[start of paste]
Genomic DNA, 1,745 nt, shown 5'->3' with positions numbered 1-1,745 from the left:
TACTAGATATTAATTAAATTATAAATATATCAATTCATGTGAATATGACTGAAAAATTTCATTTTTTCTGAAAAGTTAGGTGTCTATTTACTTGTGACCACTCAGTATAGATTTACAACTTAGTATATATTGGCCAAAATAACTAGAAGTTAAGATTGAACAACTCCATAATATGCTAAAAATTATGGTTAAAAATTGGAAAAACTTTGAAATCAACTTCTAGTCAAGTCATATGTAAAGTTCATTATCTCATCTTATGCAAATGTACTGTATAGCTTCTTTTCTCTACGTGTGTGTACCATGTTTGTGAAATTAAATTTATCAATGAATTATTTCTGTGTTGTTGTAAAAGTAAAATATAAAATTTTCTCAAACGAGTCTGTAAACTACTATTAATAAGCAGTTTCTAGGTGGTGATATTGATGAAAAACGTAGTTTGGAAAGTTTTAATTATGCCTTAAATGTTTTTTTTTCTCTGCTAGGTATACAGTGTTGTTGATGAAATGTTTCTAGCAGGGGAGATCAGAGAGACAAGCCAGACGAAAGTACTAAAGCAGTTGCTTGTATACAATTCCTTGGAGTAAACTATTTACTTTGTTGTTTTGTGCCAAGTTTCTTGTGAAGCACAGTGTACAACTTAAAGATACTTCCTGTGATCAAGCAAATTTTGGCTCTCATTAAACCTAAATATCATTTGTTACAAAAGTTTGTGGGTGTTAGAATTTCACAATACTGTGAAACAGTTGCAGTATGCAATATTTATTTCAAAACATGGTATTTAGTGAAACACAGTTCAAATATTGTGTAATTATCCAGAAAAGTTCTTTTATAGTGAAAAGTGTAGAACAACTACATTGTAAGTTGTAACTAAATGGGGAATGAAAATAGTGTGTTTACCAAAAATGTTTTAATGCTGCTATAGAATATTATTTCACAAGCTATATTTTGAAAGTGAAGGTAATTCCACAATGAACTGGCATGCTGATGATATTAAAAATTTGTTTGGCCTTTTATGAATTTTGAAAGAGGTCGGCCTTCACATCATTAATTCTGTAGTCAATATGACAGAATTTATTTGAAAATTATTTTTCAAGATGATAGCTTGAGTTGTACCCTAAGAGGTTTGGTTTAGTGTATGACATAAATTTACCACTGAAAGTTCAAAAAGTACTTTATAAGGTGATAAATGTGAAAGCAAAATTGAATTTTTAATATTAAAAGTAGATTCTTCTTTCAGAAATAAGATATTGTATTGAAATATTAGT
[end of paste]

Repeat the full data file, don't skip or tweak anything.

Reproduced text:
Genomic DNA, 1,745 nt, shown 5'->3' with positions numbered 1-1,745 from the left:
TACTAGATATTAATTAAATTATAAATATATCAATTCATGTGAATATGACTGAAAAATTTCATTTTTTCTGAAAAGTTAGGTGTCTATTTACTTGTGACCACTCAGTATAGATTTACAACTTAGTATATATTGGCCAAAATAACTAGAAGTTAAGATTGAACAACTCCATAATATGCTAAAAATTATGGTTAAAAATTGGAAAAACTTTGAAATCAACTTCTAGTCAAGTCATATGTAAAGTTCATTATCTCATCTTATGCAAATGTACTGTATAGCTTCTTTTCTCTACGTGTGTGTACCATGTTTGTGAAATTAAATTTATCAATGAATTATTTCTGTGTTGTTGTAAAAGTAAAATATAAAATTTTCTCAAACGAGTCTGTAAACTACTATTAATAAGCAGTTTCTAGGTGGTGATATTGATGAAAAACGTAGTTTGGAAAGTTTTAATTATGCCTTAAATGTTTTTTTTTCTCTGCTAGGTATACAGTGTTGTTGATGAAATGTTTCTAGCAGGGGAGATCAGAGAGACAAGCCAGACGAAAGTACTAAAGCAGTTGCTTGTATACAATTCCTTGGAGTAAACTATTTACTTTGTTGTTTTGTGCCAAGTTTCTTGTGAAGCACAGTGTACAACTTAAAGATACTTCCTGTGATCAAGCAAATTTTGGCTCTCATTAAACCTAAATATCATTTGTTACAAAAGTTTGTGGGTGTTAGAATTTCACAATACTGTGAAACAGTTGCAGTATGCAATATTTATTTCAAAACATGGTATTTAGTGAAACACAGTTCAAATATTGTGTAATTATCCAGAAAAGTTCTTTTATAGTGAAAAGTGTAGAACAACTACATTGTAAGTTGTAACTAAATGGGGAATGAAAATAGTGTGTTTACCAAAAATGTTTTAATGCTGCTATAGAATATTATTTCACAAGCTATATTTTGAAAGTGAAGGTAATTCCACAATGAACTGGCATGCTGATGATATTAAAAATTTGTTTGGCCTTTTATGAATTTTGAAAGAGGTCGGCCTTCACATCATTAATTCTGTAGTCAATATGACAGAATTTATTTGAAAATTATTTTTCAAGATGATAGCTTGAGTTGTACCCTAAGAGGTTTGGTTTAGTGTATGACATAAATTTACCACTGAAAGTTCAAAAAGTACTTTATAAGGTGATAAATGTGAAAGCAAAATTGAATTTTTAATATTAAAAGTAGATTCTTCTTTCAGAAATAAGATATTGTATTGAAATATTAGT